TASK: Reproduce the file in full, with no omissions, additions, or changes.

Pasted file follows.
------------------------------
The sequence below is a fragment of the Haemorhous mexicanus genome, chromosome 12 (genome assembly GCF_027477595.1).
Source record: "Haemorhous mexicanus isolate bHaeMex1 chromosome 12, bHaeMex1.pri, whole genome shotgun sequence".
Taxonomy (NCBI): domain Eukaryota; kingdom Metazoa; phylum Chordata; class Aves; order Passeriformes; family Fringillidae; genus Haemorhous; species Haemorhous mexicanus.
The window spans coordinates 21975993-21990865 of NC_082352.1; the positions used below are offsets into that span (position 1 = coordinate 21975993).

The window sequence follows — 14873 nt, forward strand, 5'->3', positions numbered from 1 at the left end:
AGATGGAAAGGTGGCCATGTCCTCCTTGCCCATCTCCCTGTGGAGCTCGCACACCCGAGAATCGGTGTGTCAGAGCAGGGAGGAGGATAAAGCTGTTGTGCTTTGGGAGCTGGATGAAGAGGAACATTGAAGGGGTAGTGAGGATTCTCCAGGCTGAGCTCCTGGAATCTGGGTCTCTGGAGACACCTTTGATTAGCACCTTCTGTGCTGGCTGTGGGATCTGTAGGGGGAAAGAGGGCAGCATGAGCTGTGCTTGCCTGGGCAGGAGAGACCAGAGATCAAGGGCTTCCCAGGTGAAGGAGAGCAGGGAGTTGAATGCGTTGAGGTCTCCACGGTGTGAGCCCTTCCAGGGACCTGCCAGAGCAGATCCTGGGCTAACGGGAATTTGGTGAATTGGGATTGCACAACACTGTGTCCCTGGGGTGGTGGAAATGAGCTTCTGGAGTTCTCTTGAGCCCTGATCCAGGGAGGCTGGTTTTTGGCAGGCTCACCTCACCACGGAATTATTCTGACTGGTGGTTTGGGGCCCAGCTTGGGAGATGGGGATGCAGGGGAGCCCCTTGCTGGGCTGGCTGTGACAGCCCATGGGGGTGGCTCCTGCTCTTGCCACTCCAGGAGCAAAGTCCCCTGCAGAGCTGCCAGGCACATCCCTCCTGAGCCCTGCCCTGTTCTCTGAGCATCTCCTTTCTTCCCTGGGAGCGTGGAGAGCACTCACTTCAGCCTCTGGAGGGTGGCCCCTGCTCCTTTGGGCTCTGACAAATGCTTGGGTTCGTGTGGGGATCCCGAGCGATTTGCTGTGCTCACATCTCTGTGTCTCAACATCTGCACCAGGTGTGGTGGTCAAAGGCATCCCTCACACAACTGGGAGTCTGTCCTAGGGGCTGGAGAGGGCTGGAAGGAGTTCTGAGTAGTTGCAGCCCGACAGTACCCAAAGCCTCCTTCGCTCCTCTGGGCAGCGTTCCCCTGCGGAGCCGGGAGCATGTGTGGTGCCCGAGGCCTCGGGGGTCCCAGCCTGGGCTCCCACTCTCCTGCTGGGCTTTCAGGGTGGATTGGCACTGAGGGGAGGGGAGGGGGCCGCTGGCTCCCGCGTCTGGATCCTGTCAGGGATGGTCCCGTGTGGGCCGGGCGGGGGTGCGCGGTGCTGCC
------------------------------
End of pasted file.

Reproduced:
The sequence below is a fragment of the Haemorhous mexicanus genome, chromosome 12 (genome assembly GCF_027477595.1).
Source record: "Haemorhous mexicanus isolate bHaeMex1 chromosome 12, bHaeMex1.pri, whole genome shotgun sequence".
Taxonomy (NCBI): domain Eukaryota; kingdom Metazoa; phylum Chordata; class Aves; order Passeriformes; family Fringillidae; genus Haemorhous; species Haemorhous mexicanus.
The window spans coordinates 21975993-21990865 of NC_082352.1; the positions used below are offsets into that span (position 1 = coordinate 21975993).

The window sequence follows — 14873 nt, forward strand, 5'->3', positions numbered from 1 at the left end:
AGATGGAAAGGTGGCCATGTCCTCCTTGCCCATCTCCCTGTGGAGCTCGCACACCCGAGAATCGGTGTGTCAGAGCAGGGAGGAGGATAAAGCTGTTGTGCTTTGGGAGCTGGATGAAGAGGAACATTGAAGGGGTAGTGAGGATTCTCCAGGCTGAGCTCCTGGAATCTGGGTCTCTGGAGACACCTTTGATTAGCACCTTCTGTGCTGGCTGTGGGATCTGTAGGGGGAAAGAGGGCAGCATGAGCTGTGCTTGCCTGGGCAGGAGAGACCAGAGATCAAGGGCTTCCCAGGTGAAGGAGAGCAGGGAGTTGAATGCGTTGAGGTCTCCACGGTGTGAGCCCTTCCAGGGACCTGCCAGAGCAGATCCTGGGCTAACGGGAATTTGGTGAATTGGGATTGCACAACACTGTGTCCCTGGGGTGGTGGAAATGAGCTTCTGGAGTTCTCTTGAGCCCTGATCCAGGGAGGCTGGTTTTTGGCAGGCTCACCTCACCACGGAATTATTCTGACTGGTGGTTTGGGGCCCAGCTTGGGAGATGGGGATGCAGGGGAGCCCCTTGCTGGGCTGGCTGTGACAGCCCATGGGGGTGGCTCCTGCTCTTGCCACTCCAGGAGCAAAGTCCCCTGCAGAGCTGCCAGGCACATCCCTCCTGAGCCCTGCCCTGTTCTCTGAGCATCTCCTTTCTTCCCTGGGAGCGTGGAGAGCACTCACTTCAGCCTCTGGAGGGTGGCCCCTGCTCCTTTGGGCTCTGACAAATGCTTGGGTTCGTGTGGGGATCCCGAGCGATTTGCTGTGCTCACATCTCTGTGTCTCAACATCTGCACCAGGTGTGGTGGTCAAAGGCATCCCTCACACAACTGGGAGTCTGTCCTAGGGGCTGGAGAGGGCTGGAAGGAGTTCTGAGTAGTTGCAGCCCGACAGTACCCAAAGCCTCCTTCGCTCCTCTGGGCAGCGTTCCCCTGCGGAGCCGGGAGCATGTGTGGTGCCCGAGGCCTCGGGGGTCCCAGCCTGGGCTCCCACTCTCCTGCTGGGCTTTCAGGGTGGATTGGCACTGAGGGGAGGGGAGGGGGCCGCTGGCTCCCGCGTCTGGATCCTGTCAGGGATGGTCCCGTGTGGGCCGGGCGGGGGTGCGCGGTGCTGCC